The shape of cushion 10 with its opposed straight edges 25 and 26 provides for convenient stacking of the sheets. In particular, a long strip of the filter material may be folded in accordian fashion at intervals equal to the distance between edges 25 and 26 to form a relatively large stack. The curved side edges may than be cut to the desired configuration. The wearer may then form the cushion defining stack of desired thickness by making one tear along one fold which joins two adjacent sheets. Since each sheet in the stack is joined along an edge to each contacting sheet, all the sheets are maintained in precise registration.
Once dental plate 5 and cushion 10 are in the mouth, the wearer's saliva acts with the dental plate cushion to provide a suction seal and further relieves any localized pressures that might be present. It is important to note that no additional adhesive material is used with the cellulose filter sheet material, and despite the absence of such adhesive, the plate is maintained in position with a surprising degree of effectiveness. Thus, the wearer is able to eat and talk substantially normally without the fear and embarrassment that typically accompany loose or potentially loose dentures. When the dental plate denture is removed periodically during the day for rinsing, the cushion is easily removed with it and may be rinsed and replaced with the plate. At the same time, the filter material is sufficiently inexpensive that daily replacement of the cushion does not represent a significant expense.
While lower dental plates do not pose as severe a problem as upper ones, the present invention is also applicable to lower plates. In particular, FIG. 4 shows in plan view a lower dental plate cushion 35 which is of a generally U-shaped configuration adapted to fit along a gum confronting portion of a lower dental plate, not illustrated.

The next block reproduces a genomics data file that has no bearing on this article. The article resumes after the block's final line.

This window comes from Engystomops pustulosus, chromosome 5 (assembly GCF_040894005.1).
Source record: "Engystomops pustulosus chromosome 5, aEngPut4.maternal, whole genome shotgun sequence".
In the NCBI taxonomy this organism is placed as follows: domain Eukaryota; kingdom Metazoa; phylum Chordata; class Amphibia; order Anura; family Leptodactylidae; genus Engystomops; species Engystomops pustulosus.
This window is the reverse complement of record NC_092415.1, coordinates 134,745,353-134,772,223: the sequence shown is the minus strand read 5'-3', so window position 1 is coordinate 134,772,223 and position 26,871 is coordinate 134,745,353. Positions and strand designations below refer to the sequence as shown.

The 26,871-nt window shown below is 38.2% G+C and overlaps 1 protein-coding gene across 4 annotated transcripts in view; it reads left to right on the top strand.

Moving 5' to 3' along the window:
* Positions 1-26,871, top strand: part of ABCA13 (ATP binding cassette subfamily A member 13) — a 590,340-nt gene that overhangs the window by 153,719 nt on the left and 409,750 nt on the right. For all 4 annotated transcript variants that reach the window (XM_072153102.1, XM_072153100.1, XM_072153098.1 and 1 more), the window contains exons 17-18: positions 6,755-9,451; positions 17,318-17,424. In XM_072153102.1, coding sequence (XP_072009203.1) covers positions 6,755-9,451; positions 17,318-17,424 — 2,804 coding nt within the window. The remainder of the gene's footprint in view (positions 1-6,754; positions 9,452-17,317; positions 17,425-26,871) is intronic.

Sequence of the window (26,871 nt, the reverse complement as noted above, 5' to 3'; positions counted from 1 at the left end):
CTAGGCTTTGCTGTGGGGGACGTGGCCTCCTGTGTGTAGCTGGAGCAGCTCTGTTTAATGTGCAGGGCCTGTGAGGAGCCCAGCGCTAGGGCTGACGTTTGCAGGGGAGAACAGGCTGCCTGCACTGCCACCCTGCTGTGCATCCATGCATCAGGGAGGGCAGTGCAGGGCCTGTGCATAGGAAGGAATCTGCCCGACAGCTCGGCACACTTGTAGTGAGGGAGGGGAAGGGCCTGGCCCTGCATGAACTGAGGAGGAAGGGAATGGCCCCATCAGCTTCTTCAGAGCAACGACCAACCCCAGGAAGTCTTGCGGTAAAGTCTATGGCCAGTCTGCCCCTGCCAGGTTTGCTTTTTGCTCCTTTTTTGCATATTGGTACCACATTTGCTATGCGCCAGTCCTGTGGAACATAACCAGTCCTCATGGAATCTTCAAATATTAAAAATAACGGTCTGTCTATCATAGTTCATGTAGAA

The properties of cellulose filter material are ideally suited to use as a dental plate cushion since the material does not disintegrate when it gets wet. Furthermore, due to the inert nature of such filter material, the denture wearer does not experience the sensation of a foreign substance in his mouth, and the cushion imparts no foreign flavors to food that is eaten.
Thus, it can be seen that the present invention provides a suprisingly inexpensive and effective method of cushioning and retaining dentures without adhesive and wherein the thickness of the cushion may be chosen substantially at will. While the above provides a full and complete disclosure of the preferred embodiment of the invention, various modifications, alternate constructions, and equivalents may be employed without departing from the true spirit and scope of the invention. For example, the shape of the upper plate cushion need not have straight edges along the front and rear, but may be otherwise contoured. Therefore, the above description and illustrations should not be construed as limiting the scope of the invention which is defined by the appended claims.